A team of researchers from the University of Michigan recently released a paper describing how computer processors can be programmed to give elevated privileges to hackers. The paper titled, “A2: Analog Malicious Hardware,” describes how analog circuits can be compromised in the fabrication process, creating a vulnerability at the system component level that is both stealthy and extremely difficult to detect.
“While the move to smaller transistors has been a boon for performance it has dramatically increased the cost to fabricate chips using those smaller transistors. This forces the vast majority of chip design companies to trust a third party— often overseas—to fabricate their design. To guard against shipping chips with errors (intentional or otherwise) chip design companies rely on post-fabrication testing. Unfortunately, this type of testing leaves the door open to malicious modifications since attackers can craft attack triggers requiring a sequence of unlikely events, which will never be encountered by even the most diligent tester.” states the paper. “In this paper, we show how a fabrication-time attacker can leverage analog circuits to create a hardware attack that is small (i.e., requires as little as one gate) and stealthy (i.e., requires an unlikely trigger sequence before effecting a chip’s functionality).”
Using a readily available open source processor, the OR1200, the Ann Arbor based team designed a proof-of-concept that exploits the way computer processors are manufactured. Digital processors are made up of hundreds of millions of “cells.” The cells are arranged according to a manufacturer’s blueprint, or “mask,” and act as wires and resistors with on-or-off functions. These functions direct the flow of through the processor and tell the processor how to interact with operating – think of a circuit board in an electronic device shrunk down to fit in the palm of your hand. What the University of Michigan team discovered was, these cells could be manipulated in such a way that the processor’s logical functions could be made to do illogical functions, allowing a hacker to take a control of the processor giving root access to the machine it resides in such as a computer, cell phone, or even industrial control system.
The attack works by adding a cell as a capacitor to the processor’s blueprint, a tiny electric charge can be stored each time a malicious program is run by a user or from a website. The more and more the command is executed, the more energy the capacitor stores until it reaches a predetermined threshold. Once the threshold has been met, the capacitor discharges its energy, switching on a logical function deploying a malicious payload giving a hacker elevated privileges or root access to the device. Though the attack is simple in nature, it does require access to the processor’s blueprint prior to fabrication; however, this may not be difficult in countries that have well-funded, state governed espionage programs.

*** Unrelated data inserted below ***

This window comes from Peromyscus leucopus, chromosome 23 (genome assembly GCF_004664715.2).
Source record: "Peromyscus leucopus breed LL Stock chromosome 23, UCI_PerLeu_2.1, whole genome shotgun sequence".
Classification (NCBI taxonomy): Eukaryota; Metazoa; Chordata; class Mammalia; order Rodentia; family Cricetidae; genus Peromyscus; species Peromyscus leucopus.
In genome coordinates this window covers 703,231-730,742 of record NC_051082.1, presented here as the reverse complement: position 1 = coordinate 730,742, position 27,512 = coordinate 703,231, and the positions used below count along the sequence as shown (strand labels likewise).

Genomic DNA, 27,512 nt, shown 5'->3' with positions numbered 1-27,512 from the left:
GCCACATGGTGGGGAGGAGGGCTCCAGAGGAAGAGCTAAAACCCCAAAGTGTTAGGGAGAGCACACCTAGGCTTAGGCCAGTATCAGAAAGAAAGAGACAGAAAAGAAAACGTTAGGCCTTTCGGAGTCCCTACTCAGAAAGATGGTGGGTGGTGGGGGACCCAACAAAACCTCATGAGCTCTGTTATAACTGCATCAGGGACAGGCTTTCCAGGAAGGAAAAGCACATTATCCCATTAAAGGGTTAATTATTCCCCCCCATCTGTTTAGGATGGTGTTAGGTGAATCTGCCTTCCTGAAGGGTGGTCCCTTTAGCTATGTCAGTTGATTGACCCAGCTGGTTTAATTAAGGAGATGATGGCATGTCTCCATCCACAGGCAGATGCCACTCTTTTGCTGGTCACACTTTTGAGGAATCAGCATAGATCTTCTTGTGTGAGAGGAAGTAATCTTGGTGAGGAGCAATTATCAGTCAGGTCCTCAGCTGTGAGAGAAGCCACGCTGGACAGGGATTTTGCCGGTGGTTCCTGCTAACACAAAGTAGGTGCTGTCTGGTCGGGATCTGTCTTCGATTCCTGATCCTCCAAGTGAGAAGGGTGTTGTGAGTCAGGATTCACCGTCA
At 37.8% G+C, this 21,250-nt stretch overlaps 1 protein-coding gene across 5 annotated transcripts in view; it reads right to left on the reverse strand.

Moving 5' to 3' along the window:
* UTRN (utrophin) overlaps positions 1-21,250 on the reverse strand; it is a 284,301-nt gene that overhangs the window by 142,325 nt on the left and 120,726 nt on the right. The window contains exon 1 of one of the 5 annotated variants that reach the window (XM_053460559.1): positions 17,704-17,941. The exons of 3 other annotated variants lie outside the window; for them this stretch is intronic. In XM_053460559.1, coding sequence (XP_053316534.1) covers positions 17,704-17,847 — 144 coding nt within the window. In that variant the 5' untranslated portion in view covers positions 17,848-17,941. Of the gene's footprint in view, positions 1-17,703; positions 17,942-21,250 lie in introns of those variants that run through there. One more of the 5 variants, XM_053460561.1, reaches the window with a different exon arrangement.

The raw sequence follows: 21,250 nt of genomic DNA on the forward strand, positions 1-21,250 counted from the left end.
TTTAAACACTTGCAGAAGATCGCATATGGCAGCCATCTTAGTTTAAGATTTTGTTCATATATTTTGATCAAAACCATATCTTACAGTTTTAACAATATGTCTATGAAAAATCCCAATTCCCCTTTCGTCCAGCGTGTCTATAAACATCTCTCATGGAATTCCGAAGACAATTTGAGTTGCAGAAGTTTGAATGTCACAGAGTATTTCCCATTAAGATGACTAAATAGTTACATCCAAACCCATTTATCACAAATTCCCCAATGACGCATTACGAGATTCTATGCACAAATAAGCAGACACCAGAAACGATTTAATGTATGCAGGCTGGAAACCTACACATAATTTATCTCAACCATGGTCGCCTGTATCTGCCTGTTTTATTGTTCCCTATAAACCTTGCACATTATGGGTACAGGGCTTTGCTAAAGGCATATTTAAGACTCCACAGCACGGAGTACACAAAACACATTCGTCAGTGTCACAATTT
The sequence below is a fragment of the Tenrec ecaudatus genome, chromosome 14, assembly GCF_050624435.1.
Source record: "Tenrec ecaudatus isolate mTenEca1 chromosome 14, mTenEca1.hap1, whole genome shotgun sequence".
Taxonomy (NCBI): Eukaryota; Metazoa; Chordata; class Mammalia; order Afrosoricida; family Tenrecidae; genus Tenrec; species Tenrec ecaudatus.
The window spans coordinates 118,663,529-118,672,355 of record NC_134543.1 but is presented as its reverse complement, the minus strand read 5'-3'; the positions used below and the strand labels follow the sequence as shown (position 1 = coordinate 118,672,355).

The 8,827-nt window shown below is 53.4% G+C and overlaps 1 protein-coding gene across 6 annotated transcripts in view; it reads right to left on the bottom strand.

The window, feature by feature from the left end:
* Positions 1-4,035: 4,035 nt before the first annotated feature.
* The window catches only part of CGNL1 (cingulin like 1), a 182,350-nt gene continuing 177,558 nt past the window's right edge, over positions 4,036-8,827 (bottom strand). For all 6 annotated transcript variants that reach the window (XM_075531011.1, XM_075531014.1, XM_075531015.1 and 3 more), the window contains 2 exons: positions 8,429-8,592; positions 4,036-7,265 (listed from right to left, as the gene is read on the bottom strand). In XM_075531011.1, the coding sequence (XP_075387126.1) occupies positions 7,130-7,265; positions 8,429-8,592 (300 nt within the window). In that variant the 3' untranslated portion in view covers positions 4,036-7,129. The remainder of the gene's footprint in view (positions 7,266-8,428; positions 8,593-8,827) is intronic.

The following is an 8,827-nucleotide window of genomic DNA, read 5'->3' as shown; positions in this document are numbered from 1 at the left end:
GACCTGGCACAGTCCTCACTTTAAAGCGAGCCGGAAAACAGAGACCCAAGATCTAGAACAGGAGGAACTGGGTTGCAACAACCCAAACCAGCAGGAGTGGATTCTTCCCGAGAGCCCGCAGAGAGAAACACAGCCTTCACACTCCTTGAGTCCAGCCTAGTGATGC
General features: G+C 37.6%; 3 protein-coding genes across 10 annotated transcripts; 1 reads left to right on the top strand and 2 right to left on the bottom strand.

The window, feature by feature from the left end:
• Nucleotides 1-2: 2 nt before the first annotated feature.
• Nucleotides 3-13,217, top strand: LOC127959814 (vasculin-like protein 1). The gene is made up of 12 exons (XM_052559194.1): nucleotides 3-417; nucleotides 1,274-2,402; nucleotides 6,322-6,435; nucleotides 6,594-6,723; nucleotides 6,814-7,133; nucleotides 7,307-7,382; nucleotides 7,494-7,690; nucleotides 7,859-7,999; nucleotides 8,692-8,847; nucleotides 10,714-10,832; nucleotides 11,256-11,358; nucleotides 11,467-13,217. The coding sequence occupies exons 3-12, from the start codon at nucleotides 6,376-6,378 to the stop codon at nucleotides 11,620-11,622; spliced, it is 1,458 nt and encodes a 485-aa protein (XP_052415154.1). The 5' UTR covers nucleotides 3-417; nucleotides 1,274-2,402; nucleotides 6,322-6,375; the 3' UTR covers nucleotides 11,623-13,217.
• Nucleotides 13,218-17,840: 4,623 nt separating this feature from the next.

These fabrication-time attacks are nothing new. In 2013, Nektarios Georgios Tsoutsos and Michail Maniatakos, student members of the Institute of Electrical and Electronics Engineers (IEEE), released a paper outlining the feasibility of a similar attack outlined in the A2 paper but with enhanced controllability and greater potential for additional features. In 2007, the Defense Advanced Research Projects Agency (DARPA) awarded US$25 million in contracts to six companies to discover Trojans and backdoors in foreign made computer chips and processors. Dubbed the “Manchurian Chip,” the concern was Chinese manufacturers of these components were bypassing traditional controls. The findings were quickly classified, sending shockwaves through the security community.
The prospect of fabrication-time exploitation underscores the increasing importance of managing and securing supply chains. With an over-reliance on third-party vendors and an increasingly complex supply chain environment, the likelihood that a major system manufacture could suffer from a fabrication-time attack is growing significantly. This is particularly disconcerting for technology destined for the management of critical infrastructures such as smart grid solutions and transportation systems.
In 2012, Sergei Skorobogatov, a post-doctoral student in the U.K., discovered a backdoor in the Actel/Microsemi ProASIC3 chip. The ProASIC3 has industrial control applications and used in weapon systems, power plants, and public transportation systems. According to Skorobogatov, the backdoor her found on the chip was “military grade” and inserted by the manufacturer. The Chinese government has denied any involvement despite the chip being manufactured in China and Actel also denied putting the backdoor on the chip. The real culprit remains a mystery.
Proof-of-concepts such as the A2 paper are drawing both praise and criticism. There are increasing concerns that such research compromises the ability for industry to keep up with the change. The counter argument put forth by the Ann Arbor team is that knowing these vulnerabilities do exist in the manufacturing process, a manufacturer is more likely to keep a close watch on their third-party vendors.
Written by: Rick Gamache
Rick Gamache is a freelance writer with 25 years’ experience in the cyber security field. His past work includes the Managing Director of Wapack Labs, CIO of the Red Sky Alliance, and lead FISMA auditor for the US Navy’s destroyer program. Rick has written several high-level cyber and general risk reports with an emphasis on the Nordic countries, India, Russia, and Ukraine and has traveled extensively, speaking on strategic cyber threat intelligence matters as they relate global supply chains.
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(Security Affairs – fabrication-time attacks, backdoor)